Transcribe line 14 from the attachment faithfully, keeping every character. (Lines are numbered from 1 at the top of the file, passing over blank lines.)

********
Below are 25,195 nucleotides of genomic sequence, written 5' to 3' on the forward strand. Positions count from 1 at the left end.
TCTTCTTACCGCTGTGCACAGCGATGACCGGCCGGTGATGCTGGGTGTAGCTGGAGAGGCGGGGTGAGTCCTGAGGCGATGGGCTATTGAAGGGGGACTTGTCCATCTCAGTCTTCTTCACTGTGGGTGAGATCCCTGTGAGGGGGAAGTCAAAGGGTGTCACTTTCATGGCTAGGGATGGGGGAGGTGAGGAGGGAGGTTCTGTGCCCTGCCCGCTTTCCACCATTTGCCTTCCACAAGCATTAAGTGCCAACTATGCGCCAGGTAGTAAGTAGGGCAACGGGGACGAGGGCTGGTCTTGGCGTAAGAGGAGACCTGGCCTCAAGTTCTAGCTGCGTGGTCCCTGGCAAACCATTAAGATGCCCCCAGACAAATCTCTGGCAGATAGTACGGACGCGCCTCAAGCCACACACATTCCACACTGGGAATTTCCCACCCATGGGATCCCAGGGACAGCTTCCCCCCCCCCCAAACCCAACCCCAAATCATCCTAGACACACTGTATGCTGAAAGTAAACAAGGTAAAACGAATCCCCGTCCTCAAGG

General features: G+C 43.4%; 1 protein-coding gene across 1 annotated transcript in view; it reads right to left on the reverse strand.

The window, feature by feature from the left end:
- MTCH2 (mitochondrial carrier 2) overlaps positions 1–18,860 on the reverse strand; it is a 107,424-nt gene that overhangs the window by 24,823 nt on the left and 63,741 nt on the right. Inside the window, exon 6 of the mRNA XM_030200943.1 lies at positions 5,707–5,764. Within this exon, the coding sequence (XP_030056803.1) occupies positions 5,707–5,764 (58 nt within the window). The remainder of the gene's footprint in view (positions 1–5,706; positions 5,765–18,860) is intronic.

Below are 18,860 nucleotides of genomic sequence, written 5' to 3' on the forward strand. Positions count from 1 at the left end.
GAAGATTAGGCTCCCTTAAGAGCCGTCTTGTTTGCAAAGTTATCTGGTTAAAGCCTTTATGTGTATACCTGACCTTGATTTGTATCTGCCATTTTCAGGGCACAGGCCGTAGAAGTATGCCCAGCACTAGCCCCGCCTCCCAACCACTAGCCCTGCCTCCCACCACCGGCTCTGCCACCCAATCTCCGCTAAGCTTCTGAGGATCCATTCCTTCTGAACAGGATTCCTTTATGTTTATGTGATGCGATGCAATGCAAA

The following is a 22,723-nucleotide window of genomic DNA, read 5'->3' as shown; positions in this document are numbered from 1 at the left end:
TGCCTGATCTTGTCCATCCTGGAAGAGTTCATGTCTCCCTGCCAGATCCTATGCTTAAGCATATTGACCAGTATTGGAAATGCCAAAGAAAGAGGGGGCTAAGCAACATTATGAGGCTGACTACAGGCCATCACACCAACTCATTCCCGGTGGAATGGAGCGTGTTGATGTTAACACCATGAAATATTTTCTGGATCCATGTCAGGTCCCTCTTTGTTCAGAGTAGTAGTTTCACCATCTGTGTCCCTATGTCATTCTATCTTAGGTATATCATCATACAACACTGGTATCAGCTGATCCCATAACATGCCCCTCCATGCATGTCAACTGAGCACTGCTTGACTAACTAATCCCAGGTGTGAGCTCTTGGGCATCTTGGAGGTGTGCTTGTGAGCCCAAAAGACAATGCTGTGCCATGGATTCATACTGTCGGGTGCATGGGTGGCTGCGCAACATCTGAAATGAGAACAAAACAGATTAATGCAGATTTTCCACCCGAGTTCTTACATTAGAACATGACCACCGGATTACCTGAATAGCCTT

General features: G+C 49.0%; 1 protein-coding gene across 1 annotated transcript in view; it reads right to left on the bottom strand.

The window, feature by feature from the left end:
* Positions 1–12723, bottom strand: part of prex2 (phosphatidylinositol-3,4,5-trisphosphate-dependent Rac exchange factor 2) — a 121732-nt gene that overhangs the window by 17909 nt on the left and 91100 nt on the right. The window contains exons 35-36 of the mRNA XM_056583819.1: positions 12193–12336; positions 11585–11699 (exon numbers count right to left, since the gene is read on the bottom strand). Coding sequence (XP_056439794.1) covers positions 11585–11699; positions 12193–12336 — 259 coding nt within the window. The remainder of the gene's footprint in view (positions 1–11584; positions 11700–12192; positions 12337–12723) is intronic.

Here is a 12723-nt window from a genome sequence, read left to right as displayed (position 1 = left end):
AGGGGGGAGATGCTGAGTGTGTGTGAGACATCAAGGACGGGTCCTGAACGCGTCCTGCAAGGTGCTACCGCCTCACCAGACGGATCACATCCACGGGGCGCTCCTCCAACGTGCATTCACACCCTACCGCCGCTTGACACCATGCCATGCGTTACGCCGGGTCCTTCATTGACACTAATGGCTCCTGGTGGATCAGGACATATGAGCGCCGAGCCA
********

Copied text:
AGGGGGGAGATGCTGAGTGTGTGTGAGACATCAAGGACGGGTCCTGAACGCGTCCTGCAAGGTGCTACCGCCTCACCAGACGGATCACATCCACGGGGCGCTCCTCCAACGTGCATTCACACCCTACCGCCGCTTGACACCATGCCATGCGTTACGCCGGGTCCTTCATTGACACTAATGGCTCCTGGTGGATCAGGACATATGAGCGCCGAGCCA